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Is there a plastic that's clear, acetone resistant, and ideally sold in sheet stock that's ~1/8" or 1/4" thick? Both acrylic and polycarbonate are out, they turn cloudy on contact with acetone. I tried a piece of PETG and it was better, but still turned fairly cloudy after a few seconds. I don't need continuous service, but I need it to still look decent if it gets wiped down with acetone.

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According to Palstics International's Chemical Resistance Chart, the A-rated plastics (no solvent attack) towards acetone are:

Among these, polypropylene appears to be the only plastic that satisfies all criteria.

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    $\begingroup$ +1 iPP can be made to crystallise in structures smaller than optical wavelenght. Its done with comonomer contents and/or tacticity defects in a small percent range and/or a lot of nucleating agents. $\endgroup$ – Karl Jan 8 at 22:43
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    $\begingroup$ From what I can tell, clear polypropylene is biaxially oriented polypropylene, it looks like it gets stretched in 2 directions while being formed. I think this process is mostly used for thinner packaging material, something a few mil thick. I wasn't able to find anything in sheet form that's an 1/8" or 1/4" thick. $\endgroup$ – Shawn Jan 16 at 4:36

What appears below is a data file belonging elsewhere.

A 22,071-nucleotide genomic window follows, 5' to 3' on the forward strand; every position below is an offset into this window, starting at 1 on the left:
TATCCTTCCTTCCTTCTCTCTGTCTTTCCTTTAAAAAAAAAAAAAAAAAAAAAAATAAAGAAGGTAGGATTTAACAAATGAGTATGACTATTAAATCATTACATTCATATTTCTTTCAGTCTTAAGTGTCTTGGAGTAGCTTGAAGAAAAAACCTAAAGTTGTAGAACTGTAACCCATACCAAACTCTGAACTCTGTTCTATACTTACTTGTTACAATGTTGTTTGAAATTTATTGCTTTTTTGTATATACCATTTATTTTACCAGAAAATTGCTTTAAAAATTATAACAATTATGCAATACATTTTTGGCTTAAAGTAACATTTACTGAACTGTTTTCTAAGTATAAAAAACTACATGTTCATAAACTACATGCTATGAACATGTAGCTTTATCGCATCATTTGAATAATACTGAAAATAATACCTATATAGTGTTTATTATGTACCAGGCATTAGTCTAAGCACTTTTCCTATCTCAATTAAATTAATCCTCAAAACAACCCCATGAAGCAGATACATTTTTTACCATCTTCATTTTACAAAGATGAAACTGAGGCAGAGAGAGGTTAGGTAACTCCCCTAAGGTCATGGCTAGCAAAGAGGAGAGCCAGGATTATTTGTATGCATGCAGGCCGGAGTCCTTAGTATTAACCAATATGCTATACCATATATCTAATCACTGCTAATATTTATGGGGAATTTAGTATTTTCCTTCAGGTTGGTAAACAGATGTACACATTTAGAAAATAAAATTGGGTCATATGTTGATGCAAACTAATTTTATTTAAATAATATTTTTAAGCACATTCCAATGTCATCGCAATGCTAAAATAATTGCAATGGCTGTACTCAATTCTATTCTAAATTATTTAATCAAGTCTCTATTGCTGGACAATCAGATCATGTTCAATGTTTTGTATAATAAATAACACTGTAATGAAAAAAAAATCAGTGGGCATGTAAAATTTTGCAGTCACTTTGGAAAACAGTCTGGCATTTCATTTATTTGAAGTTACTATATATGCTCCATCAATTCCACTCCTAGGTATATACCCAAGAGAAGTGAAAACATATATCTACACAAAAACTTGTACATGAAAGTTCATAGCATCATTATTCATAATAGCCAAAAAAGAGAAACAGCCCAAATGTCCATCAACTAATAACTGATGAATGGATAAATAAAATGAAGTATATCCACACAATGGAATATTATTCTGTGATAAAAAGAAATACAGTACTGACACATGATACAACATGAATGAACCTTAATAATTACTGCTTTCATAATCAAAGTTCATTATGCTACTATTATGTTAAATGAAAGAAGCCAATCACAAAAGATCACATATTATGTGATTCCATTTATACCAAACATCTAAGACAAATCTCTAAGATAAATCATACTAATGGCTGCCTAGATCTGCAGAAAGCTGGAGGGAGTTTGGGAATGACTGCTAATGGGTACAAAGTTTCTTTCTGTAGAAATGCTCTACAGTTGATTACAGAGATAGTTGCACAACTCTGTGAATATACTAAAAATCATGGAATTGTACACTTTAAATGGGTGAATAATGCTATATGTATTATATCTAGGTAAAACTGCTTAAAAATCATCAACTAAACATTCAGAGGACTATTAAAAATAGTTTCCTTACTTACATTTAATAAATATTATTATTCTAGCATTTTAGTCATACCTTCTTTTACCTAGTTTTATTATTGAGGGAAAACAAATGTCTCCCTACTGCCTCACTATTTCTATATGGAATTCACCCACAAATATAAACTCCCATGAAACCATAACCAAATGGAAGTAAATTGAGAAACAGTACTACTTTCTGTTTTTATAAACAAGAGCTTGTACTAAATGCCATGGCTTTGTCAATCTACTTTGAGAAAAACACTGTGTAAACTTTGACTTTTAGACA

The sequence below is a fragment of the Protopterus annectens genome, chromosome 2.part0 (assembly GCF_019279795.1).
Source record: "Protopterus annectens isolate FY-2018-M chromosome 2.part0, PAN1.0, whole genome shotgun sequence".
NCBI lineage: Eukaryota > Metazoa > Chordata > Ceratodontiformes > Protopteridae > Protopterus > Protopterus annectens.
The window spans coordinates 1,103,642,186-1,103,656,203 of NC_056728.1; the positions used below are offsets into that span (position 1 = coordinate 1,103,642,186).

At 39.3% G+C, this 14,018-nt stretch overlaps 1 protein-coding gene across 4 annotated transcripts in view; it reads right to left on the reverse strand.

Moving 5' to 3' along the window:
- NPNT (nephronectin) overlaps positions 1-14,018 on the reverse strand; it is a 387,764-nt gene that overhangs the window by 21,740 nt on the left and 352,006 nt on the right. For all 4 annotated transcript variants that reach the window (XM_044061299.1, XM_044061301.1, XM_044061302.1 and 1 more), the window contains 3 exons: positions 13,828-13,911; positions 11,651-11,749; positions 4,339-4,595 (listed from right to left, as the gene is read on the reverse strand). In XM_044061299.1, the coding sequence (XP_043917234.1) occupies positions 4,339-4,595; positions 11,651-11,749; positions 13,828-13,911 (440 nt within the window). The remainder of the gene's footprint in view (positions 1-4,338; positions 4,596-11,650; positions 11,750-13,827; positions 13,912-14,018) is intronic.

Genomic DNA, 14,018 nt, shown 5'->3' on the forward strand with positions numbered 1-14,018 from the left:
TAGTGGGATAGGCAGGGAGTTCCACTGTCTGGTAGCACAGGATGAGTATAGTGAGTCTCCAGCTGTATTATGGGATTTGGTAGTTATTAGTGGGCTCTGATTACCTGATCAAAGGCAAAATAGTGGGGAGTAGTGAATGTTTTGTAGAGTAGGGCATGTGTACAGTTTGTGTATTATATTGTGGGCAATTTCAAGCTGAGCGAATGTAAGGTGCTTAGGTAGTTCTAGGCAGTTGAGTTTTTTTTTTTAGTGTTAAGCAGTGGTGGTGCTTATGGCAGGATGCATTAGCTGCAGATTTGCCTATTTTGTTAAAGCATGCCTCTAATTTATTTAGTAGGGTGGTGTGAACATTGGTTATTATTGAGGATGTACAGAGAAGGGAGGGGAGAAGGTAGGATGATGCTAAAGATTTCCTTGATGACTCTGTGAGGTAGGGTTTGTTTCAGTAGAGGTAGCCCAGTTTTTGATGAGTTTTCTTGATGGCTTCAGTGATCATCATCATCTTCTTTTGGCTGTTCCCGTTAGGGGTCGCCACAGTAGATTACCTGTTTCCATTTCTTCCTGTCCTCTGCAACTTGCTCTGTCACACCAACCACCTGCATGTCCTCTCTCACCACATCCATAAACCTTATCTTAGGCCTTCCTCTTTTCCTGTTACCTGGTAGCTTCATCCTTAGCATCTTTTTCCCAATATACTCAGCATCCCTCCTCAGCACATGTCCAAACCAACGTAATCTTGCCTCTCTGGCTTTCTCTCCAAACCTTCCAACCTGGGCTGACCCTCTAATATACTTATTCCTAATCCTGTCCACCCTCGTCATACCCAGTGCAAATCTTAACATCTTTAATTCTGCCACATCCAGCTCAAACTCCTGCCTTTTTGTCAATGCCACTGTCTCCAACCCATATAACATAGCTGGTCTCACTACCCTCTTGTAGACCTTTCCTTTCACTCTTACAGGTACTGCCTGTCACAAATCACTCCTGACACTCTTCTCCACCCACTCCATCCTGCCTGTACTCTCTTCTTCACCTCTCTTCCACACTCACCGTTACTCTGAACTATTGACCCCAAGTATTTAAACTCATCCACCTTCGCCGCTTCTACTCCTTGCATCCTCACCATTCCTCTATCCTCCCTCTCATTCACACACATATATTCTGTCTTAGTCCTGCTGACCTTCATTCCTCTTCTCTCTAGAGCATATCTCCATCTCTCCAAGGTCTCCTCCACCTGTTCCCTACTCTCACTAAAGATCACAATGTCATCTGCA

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    $\begingroup$ @Shawn You are correct, getting optically clear or even just transparent PP 1/8" sheet isn't trivial. If semi-transparent white PP sheet isn't an option, then one should probably look further for less common proprietary plastics. $\endgroup$ – andselisk Jan 16 at 4:52
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I think the only real option for this is a clear plastic sheet that's had a chemical resistant thin film applied to the faces. One commercially available example is Makrolon AR2, it's polycarbonate with some proprietary coating that's listed as having >24hrs resistance to acetone and a few other chemicals.

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Alternatively, cast your own sheet (or straight your close-to-final piece) using a mold from a chemical resistant 2 part epoxy. Usually, difunctional or polyfunctional amine hardeners confer chemical/temperature resistance, causing a polymerization in a 3D cross-linked network (it also means saying goodbye to thermoplasticity).

Google search - customize it for the TLD/geo area you live in.

Example of a result that works for me (haven't use it yet, but I had a chat with a sale representative and confirmed that it maintains its clear/mechanical resistance when using with acetone after the cure).

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